Andy Lim got started in photography after leaving design college in 1992 and his work has since been published worldwide. Andy conducts SimpleSLR hands-on digital photography workshops from beginners to advanced levels. He also writes useful and practical digital photography tips on GoodPhotography.info. Andy Lim is an accomplished professional wedding photographer and his brand, Emotion in Pictures, attracts clients worldwide with his unique flavor of emotional wedding and portrait photography.

Immerse Yourself: An Interview with Night & Light Painting Photographer Troy Paiva

Immerse Yourself: An Interview with Night & Light Painting Photographer Troy Paiva

Troy Paiva, AKA Lost America, has been creating light painted night photography in abandoned locations and junkyards since 1989. His documentarian work examines the evolution, and eventual abandonment, of the communities, infrastructure, and social iconography that spawned during America’s 20th century expansion into the cities and deserts of the West. His imagery has appeared in print in over a dozen countries, including three Stephen King book covers, American Photographer, Air & Space Magazine, Hot Rod Magazine, and CNN Online. Troy’s work has appeared in museums and galleries in New York, Los Angeles, Sweden, and San Francisco.

Small Flash, Big Box: Using the LumoPro Flash Bracket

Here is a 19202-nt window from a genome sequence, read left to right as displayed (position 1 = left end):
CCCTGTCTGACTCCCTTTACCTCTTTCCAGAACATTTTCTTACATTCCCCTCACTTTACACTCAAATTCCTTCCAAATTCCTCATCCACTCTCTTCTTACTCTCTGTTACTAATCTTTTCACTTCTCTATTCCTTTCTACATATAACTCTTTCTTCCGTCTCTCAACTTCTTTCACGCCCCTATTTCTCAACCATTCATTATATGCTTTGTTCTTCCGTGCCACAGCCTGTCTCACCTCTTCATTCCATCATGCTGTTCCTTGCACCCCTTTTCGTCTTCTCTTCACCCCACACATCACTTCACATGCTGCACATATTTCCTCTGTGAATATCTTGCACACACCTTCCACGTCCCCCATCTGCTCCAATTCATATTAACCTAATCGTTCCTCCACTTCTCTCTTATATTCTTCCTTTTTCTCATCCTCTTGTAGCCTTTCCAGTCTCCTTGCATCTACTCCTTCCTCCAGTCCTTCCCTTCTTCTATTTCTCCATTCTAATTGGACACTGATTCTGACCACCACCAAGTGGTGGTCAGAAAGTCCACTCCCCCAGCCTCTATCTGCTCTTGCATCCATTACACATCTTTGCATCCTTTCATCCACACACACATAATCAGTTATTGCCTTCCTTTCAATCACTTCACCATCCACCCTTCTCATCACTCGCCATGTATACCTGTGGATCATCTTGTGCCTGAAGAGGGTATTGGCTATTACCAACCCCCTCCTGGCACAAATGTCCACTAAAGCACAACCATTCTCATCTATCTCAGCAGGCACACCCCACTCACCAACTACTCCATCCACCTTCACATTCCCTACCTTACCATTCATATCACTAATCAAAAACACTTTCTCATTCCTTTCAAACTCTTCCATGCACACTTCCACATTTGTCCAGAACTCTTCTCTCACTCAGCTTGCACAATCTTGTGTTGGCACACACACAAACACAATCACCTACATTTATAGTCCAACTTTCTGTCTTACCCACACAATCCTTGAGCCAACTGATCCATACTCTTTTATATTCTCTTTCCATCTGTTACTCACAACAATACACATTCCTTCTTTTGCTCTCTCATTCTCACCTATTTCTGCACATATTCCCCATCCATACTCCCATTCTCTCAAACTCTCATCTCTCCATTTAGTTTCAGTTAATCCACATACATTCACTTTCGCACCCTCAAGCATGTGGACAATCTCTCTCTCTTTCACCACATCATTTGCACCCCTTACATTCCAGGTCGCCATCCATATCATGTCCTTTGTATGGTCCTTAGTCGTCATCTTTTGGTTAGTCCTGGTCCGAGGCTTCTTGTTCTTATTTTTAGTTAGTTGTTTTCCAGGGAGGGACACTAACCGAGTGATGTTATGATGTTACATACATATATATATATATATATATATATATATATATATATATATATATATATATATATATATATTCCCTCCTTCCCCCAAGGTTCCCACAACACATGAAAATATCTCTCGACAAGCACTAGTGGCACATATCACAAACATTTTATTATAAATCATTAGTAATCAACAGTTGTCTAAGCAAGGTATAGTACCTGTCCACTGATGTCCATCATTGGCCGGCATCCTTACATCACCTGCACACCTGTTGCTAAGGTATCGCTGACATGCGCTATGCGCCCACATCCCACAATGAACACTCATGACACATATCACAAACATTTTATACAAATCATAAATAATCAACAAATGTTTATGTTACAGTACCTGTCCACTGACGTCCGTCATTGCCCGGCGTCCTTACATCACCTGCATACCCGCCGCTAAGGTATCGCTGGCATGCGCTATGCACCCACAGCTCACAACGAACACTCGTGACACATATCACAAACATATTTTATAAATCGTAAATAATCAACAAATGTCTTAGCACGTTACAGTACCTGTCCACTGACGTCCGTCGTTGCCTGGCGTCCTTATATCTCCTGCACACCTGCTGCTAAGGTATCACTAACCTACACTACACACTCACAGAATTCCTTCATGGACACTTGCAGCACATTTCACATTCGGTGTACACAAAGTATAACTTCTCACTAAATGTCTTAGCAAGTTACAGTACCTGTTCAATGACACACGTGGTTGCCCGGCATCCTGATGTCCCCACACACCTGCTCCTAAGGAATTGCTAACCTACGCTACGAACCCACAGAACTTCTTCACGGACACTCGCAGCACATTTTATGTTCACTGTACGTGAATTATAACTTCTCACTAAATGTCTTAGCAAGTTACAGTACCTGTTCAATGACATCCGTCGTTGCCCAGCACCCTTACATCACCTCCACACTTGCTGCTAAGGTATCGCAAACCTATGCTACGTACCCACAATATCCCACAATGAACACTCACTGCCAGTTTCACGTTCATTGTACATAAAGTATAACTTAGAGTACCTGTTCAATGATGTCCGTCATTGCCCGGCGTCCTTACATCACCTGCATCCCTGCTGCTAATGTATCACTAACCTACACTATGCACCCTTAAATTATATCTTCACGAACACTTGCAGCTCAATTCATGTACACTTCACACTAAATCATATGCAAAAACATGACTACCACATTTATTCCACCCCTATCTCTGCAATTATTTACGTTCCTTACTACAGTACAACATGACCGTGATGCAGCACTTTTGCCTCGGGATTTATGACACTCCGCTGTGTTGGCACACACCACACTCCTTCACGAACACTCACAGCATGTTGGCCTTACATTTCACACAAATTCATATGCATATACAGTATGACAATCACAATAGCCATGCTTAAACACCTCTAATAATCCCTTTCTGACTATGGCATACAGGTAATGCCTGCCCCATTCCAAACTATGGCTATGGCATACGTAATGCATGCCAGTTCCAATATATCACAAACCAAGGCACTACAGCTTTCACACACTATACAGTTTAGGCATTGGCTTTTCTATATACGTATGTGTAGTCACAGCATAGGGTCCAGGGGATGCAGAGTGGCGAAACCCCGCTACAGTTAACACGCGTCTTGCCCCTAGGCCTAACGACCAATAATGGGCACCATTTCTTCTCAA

Small Flash, Big Box: Using the LumoPro Flash Bracket

There’s no shortage of lighting modifiers for small flashes like the Nikon SB–910 on the market today. From the Apollo softboxes we rent, to grid kits, snoots, umbrellas, and beauty dishes, small flash has really come into its own, especially for photographers working on location. Now there’s a new accessory for Strobist-style shooters that will let you use a much wider variety of softboxes with your existing small flashes, including the high-end modifiers from companies like Profoto. I used it with two Profoto softboxes a couple of weeks ago for a portrait, with excellent results. The acecssory is called the Lumopro Speedring Bracket, and it’s basically a softbox speedring modified to let you use one or two flashes in a standard softbox. If you’re not familiar with speedrings and softboxes, take a look at the article “Understanding Softboxes” on our blog. It describes what speedrings are, and how they are used with various modifiers. The Lumopro bracket is essentially a speedring with two adjustable arms protruding from it. A standard stud allows you to to mount the speedring onto a swivel adapter so you can tilt your setup to angle it. I was doing a shoot for costume designer Katherine Nowacki, who needed a bright, airy headshot for her website. I placed her on a balcony with setting sun directly behind her to act as a rim light. My initial idea was to use a reflector to get some fill light into her face, but then decided I wanted something more powerful to balance out the ambient. I went with two Profoto softboxes, a 3’ Octabox and a 1×4’...
Blowing out the Background

Blowing out the Background